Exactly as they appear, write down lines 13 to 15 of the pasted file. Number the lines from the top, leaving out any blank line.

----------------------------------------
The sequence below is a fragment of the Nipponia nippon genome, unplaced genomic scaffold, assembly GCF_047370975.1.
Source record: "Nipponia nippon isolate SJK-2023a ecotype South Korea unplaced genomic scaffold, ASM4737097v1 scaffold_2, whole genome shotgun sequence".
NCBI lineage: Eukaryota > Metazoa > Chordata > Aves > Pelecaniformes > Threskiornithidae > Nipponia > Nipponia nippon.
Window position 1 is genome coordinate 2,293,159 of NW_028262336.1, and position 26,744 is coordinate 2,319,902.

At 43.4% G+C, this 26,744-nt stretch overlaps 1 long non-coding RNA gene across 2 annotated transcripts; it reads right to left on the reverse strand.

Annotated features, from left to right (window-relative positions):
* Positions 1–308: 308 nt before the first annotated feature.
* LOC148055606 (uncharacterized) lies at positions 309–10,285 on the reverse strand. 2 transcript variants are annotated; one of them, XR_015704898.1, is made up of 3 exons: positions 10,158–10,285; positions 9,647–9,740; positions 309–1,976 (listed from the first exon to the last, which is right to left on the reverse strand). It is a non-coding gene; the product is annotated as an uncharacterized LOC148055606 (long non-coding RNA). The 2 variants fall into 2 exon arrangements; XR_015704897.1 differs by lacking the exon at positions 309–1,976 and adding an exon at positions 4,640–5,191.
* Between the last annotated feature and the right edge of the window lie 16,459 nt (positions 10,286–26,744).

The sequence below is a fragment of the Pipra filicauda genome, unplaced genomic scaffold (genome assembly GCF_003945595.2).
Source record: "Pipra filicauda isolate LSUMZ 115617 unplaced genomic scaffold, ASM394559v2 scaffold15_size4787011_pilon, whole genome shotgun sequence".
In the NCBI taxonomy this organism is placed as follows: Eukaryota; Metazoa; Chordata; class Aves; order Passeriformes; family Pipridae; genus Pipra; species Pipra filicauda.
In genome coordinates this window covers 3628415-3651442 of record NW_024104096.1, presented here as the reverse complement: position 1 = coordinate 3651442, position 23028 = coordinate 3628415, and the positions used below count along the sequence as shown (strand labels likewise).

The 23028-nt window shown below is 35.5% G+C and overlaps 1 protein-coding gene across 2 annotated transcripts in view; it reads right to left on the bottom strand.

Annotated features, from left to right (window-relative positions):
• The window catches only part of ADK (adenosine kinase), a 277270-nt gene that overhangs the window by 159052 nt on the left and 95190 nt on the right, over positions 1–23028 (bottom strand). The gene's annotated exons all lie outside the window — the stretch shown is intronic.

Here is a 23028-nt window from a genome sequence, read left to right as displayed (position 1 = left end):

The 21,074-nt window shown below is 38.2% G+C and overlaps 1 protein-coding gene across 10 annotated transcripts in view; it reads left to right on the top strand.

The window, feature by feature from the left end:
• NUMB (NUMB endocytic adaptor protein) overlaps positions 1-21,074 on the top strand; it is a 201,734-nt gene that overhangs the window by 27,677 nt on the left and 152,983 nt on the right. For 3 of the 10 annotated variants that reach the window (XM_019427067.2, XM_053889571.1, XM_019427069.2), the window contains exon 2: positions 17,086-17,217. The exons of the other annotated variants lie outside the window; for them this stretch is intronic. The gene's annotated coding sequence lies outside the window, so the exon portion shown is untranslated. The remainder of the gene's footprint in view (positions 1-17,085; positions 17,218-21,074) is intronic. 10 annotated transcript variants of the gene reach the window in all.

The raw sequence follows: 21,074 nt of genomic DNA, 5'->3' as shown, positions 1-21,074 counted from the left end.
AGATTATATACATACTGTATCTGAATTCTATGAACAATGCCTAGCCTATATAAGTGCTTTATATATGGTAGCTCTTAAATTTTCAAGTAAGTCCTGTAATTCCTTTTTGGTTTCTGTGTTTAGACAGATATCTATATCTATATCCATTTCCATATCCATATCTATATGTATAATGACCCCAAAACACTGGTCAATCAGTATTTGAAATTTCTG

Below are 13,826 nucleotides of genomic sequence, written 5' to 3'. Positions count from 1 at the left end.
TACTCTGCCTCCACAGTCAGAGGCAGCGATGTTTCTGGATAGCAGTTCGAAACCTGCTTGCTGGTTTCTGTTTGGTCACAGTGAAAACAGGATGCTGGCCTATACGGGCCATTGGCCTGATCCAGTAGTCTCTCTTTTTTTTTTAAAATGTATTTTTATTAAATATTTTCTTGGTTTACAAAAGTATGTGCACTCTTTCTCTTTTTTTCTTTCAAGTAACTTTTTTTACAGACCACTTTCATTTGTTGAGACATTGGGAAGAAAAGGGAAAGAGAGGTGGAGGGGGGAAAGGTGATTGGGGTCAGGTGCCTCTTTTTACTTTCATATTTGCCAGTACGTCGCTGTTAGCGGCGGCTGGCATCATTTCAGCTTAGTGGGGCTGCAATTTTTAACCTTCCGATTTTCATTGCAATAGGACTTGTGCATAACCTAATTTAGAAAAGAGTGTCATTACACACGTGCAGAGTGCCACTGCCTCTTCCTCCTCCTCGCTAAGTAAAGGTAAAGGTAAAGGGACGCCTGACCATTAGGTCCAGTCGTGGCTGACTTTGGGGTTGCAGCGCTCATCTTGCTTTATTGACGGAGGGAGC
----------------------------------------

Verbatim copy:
In genome coordinates this window covers 3628415-3651442 of record NW_024104096.1, presented here as the reverse complement: position 1 = coordinate 3651442, position 23028 = coordinate 3628415, and the positions used below count along the sequence as shown (strand labels likewise).

The 23028-nt window shown below is 35.5% G+C and overlaps 1 protein-coding gene across 2 annotated transcripts in view; it reads right to left on the bottom strand.

Annotated features, from left to right (window-relative positions):